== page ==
Excellent article. The music industry were ripping us off for years. Buying whole albums for 15 dollars and only having 2 good songs on there. The music industry wants to hold on to there old model instead of changing with the times.

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vielledent

I totally relate to this story and bon jovi is a chomp

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Jamie

All I can say is I agree 110% (+1). Excellent piece. May we never got through the dark ages of the mainstream rock of the late 80s again. Well done indeed, Mr. Baldwin.

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viscara

Agreed... Also I love indie music off all types giving back the power to the individual artist with "True" talent versus the spoon fed garbage of what the Record companies call "Musicians?" Let the people hear and buy music on their own judgement of what is good or not good not what is "SOLD" to us... The record industry can pucker up and kiss my royal American Independent A$(*$)#@!

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mateozzz

I think he would be correct if he said that major labels might get killed, they don't add any value anyway, unless you count promoting 20 bands that sound just like the last one that was successful.

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stevedion

Wow, title should read how Steve Job's saved the music industry. Before iTunes, i would download from Napster, Kazaa and other illegal places. I would get a bunch of low quality music, bad tags and worst of all viruses (i was a PC user back then, hehehehe). Then iTunes came along with affordable music and clean tags, good sound quality and great place to manage all that music. I spend much more money buying music then i ever did, and i am sure that most adults buy their music from online places legally. Teens and students are the ones who still currently download most music illegally and there is a good reason for that, they have no money, it all goes on school etc... I remember when i was a student i didn't buy much albums, i would buy one once in a while and share with other friends. How is that much different?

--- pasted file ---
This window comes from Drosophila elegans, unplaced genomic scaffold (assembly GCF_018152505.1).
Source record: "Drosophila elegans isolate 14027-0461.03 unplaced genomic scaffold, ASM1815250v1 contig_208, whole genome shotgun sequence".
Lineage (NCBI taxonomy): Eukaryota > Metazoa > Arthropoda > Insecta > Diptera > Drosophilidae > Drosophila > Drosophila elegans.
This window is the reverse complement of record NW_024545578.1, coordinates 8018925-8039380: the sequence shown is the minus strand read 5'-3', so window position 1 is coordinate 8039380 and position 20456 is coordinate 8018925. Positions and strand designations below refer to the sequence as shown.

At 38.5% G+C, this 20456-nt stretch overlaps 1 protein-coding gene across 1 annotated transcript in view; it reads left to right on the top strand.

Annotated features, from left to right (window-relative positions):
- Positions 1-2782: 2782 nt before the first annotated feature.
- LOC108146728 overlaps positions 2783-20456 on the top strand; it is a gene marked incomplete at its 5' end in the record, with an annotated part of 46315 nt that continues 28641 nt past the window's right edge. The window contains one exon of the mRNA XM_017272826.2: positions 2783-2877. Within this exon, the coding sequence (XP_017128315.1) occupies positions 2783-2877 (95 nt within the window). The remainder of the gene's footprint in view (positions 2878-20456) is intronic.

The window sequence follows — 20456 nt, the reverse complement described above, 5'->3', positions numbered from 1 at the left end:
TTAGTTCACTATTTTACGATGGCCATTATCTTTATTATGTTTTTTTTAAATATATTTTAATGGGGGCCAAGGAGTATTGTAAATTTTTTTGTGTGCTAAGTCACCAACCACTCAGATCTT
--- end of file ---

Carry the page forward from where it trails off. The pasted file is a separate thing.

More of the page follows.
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MacAddict4Life

Great article!

One correction: But the point is, buying music without knowing anything about it was my downfall far too many times than I want to share.

This should be "...far more tines than I wish to share."

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drswami

correct

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Vren Lyet

Everything you wrote is absolutely right!

Again and again, I find myself purchasing music in iTunes that I'd never have bought anywhere else - let alone on such an antiquated form of digital media like the compact disc…
I myself have never ever been to a record store, and today, with iTunes everywhere on my Apple products and by that tons of music only a click/tap away, why should I now?

But I don't think anything has been "killed" - consuming music is just different today than it was some 20 or 30 years ago - but then again, really, what hasn't changed since then?

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Avenged110

great article. If iTunes had never come along, I wouldn't have even know about most of the artists I love today.

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macbookpro220

You are absolutely right. The radio stations in my area are awful. Pandora is great!

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treswrld

Let's be honest, Jon. Record execs and RIAA killed the music industry as you knew it. They were too busy trying to kill the technology with lawsuits instead of embracing it like the crew in Cupertino. Funny how there are plenty of artists who are making a decent living in this digital music age. Personally, I don't miss paying for a whole album only to get a few good songs. Nostalgia is one thing - ignorance is another beast altogether. No sympathy for Mr. Bon Jovi from me.